It has been a little over four years since the enactment and subsequent implementation of the Patient Protection and Affordable Care Act, more widely known as the ACA. The impact on the insurance industry as a whole has been tremendous, but it has not been shared equally among the industry subsectors. While the property/casualty (P&C) industry was not exactly spared, receiving a comparatively “light touch,” the ACA has been a catalyst helping create a transformational bridge between the P&C and the health insurance industries.
Posts Tagged ‘Models’
Mutual insurance companies of all sizes currently face challenging market conditions where success requires not only focused distribution and operational excellence, but also access to increasingly sophisticated analytics services and products. How these firms use their resources and advanced technology to respond to these issues will separate market outperformers from underperformers.
Micah Woolstenhulme, Manager, ERM Services, Strategic Advisory
The Insurance Risk Benchmarks Research is an ongoing project sponsored by Guy Carpenter & Company and Oliver Wyman to assist property/casualty (P&C) companies with profiling enterprise risk. Articulating an individual company’s risk profile requires assessment of both absolute and relative financial uncertainties. The absolute uncertainties can ultimately be codified in an economic capital model, but robust review of relative historical performance invariably improves the codification of certain systemic risks.
Guy Carpenter & Company released Part II of the two-part Ten-Year Retrospective of the 2004 and 2005 Atlantic Hurricane Seasons. Part II focuses on the 2005 hurricane season and the cumulative impacts of both the 2004 and 2005 seasons on the (re)insurance industry as well as the changes made in response to these two landmark seasons from both catastrophe model vendors and rating agencies.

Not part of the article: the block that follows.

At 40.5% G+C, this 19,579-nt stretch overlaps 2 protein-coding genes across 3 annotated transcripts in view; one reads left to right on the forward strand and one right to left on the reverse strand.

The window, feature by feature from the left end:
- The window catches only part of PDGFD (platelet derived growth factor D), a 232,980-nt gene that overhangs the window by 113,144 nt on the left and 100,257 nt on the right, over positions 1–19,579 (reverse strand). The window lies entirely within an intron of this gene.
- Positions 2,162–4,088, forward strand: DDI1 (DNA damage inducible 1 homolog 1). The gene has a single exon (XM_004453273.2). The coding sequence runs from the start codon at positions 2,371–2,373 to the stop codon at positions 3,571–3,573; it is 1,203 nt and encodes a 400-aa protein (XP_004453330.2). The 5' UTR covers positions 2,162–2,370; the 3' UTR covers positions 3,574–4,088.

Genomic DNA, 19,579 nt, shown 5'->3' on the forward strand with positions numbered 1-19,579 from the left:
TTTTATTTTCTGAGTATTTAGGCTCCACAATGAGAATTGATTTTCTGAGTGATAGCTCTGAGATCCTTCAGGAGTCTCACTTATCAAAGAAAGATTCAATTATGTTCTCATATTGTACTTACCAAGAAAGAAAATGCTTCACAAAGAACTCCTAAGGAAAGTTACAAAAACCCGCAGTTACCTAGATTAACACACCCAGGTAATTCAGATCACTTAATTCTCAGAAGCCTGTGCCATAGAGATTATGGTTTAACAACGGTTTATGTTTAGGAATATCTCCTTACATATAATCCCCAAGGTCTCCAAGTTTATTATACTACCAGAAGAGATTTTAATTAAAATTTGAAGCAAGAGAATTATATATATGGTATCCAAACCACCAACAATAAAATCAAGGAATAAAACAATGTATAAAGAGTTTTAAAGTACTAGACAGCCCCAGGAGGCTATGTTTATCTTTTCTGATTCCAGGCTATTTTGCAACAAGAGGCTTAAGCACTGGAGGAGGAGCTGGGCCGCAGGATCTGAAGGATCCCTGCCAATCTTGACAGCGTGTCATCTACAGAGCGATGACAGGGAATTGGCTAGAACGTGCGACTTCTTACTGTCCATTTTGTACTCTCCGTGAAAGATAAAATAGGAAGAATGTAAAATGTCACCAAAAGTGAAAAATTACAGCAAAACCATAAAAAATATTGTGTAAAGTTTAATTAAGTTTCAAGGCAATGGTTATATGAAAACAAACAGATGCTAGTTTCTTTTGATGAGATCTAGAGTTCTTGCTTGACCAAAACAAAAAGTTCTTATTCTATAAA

Companies are uncertain of how much coverage to acquire and whether their current policies provide them with protection. One of the roots of the uncertainty stems from the difficulty in quantifying potential losses because of the dearth of historical data for actuaries and underwriters to model cyber-related losses. Furthermore, traditional general liability policies do not always cover cyber risk. In the United States, ISO’s revisions to its general liability policy form consist primarily of a mandatory exclusion of coverage for personal and advertising injury claims arising from the access or disclosure of confidential information.
Matthew Day, Head of Rating Agency Advisory, Strategic Advisory EMEA - Capital Optimization
What drives (re)insurer capital planning? Maybe it is risk appetite, internal dynamic capital modeling or actuarial analysis. Or perhaps it is external pressure from regulators, rating agencies or investors. In reality, it is probably a combination of all of these factors. Faced with conflicting views of what constitutes both the available capital and the assessment of the amount required relative to the risk, optimizing (re)insurer capital adequacy is likely to be a key challenge confronting a company. Rarely will the company be able to fully satisfy all the demands. Developing a management framework to evaluate, analyze and compare these divergent needs is therefore essential to extract the maximum efficiency from (re)insurer corporate capital structure.
(Re)insurers today face a degree of change and uncertainty that appears to be evolving at an ever quickening pace. Guy Carpenter has published a report, Ahead of the Curve: Understanding Emerging Risks, highlighting emerging risks facing the (re)insurance sector, including cyber-attacks, terrorism and new compensation structures for long-term bodily injuries. The report seeks to identify and categorize these risks that are now confronting the sector, as well as analyze their implications on businesses and (re)insurers.